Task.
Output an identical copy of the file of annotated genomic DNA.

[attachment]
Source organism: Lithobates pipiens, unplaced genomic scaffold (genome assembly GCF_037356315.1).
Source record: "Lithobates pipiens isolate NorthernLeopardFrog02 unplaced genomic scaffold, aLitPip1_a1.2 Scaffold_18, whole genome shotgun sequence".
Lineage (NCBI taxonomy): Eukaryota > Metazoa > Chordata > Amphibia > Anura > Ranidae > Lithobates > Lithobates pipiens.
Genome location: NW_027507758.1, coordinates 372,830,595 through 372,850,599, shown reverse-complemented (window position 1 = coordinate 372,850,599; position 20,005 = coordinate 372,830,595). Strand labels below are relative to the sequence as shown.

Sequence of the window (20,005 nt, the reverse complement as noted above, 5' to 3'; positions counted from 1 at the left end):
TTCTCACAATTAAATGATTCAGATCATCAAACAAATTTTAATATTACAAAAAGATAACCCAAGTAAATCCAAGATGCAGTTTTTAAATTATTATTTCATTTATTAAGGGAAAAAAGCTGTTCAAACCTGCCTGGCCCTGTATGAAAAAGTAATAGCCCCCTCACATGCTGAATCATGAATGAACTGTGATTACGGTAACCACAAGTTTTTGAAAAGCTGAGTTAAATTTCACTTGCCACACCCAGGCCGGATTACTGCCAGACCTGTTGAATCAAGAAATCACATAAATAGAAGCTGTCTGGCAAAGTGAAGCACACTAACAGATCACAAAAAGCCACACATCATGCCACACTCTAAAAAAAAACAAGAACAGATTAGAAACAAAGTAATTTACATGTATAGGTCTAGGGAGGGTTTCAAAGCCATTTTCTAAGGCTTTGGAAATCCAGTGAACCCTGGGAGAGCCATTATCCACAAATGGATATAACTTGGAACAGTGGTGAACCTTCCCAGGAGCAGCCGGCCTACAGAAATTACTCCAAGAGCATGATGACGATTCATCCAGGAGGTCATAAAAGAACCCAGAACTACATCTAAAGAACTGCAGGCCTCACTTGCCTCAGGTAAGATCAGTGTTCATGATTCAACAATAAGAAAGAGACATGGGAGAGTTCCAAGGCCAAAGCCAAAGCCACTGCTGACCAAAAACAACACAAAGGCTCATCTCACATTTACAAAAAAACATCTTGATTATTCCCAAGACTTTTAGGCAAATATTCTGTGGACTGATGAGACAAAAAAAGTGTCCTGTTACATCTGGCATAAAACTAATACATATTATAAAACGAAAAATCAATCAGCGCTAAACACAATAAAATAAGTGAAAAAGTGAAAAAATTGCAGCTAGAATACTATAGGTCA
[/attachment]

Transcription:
Source organism: Lithobates pipiens, unplaced genomic scaffold (genome assembly GCF_037356315.1).
Source record: "Lithobates pipiens isolate NorthernLeopardFrog02 unplaced genomic scaffold, aLitPip1_a1.2 Scaffold_18, whole genome shotgun sequence".
Lineage (NCBI taxonomy): Eukaryota > Metazoa > Chordata > Amphibia > Anura > Ranidae > Lithobates > Lithobates pipiens.
Genome location: NW_027507758.1, coordinates 372,830,595 through 372,850,599, shown reverse-complemented (window position 1 = coordinate 372,850,599; position 20,005 = coordinate 372,830,595). Strand labels below are relative to the sequence as shown.

Sequence of the window (20,005 nt, the reverse complement as noted above, 5' to 3'; positions counted from 1 at the left end):
TTCTCACAATTAAATGATTCAGATCATCAAACAAATTTTAATATTACAAAAAGATAACCCAAGTAAATCCAAGATGCAGTTTTTAAATTATTATTTCATTTATTAAGGGAAAAAAGCTGTTCAAACCTGCCTGGCCCTGTATGAAAAAGTAATAGCCCCCTCACATGCTGAATCATGAATGAACTGTGATTACGGTAACCACAAGTTTTTGAAAAGCTGAGTTAAATTTCACTTGCCACACCCAGGCCGGATTACTGCCAGACCTGTTGAATCAAGAAATCACATAAATAGAAGCTGTCTGGCAAAGTGAAGCACACTAACAGATCACAAAAAGCCACACATCATGCCACACTCTAAAAAAAAACAAGAACAGATTAGAAACAAAGTAATTTACATGTATAGGTCTAGGGAGGGTTTCAAAGCCATTTTCTAAGGCTTTGGAAATCCAGTGAACCCTGGGAGAGCCATTATCCACAAATGGATATAACTTGGAACAGTGGTGAACCTTCCCAGGAGCAGCCGGCCTACAGAAATTACTCCAAGAGCATGATGACGATTCATCCAGGAGGTCATAAAAGAACCCAGAACTACATCTAAAGAACTGCAGGCCTCACTTGCCTCAGGTAAGATCAGTGTTCATGATTCAACAATAAGAAAGAGACATGGGAGAGTTCCAAGGCCAAAGCCAAAGCCACTGCTGACCAAAAACAACACAAAGGCTCATCTCACATTTACAAAAAAACATCTTGATTATTCCCAAGACTTTTAGGCAAATATTCTGTGGACTGATGAGACAAAAAAAGTGTCCTGTTACATCTGGCATAAAACTAATACATATTATAAAACGAAAAATCAATCAGCGCTAAACACAATAAAATAAGTGAAAAAGTGAAAAAATTGCAGCTAGAATACTATAGGTCA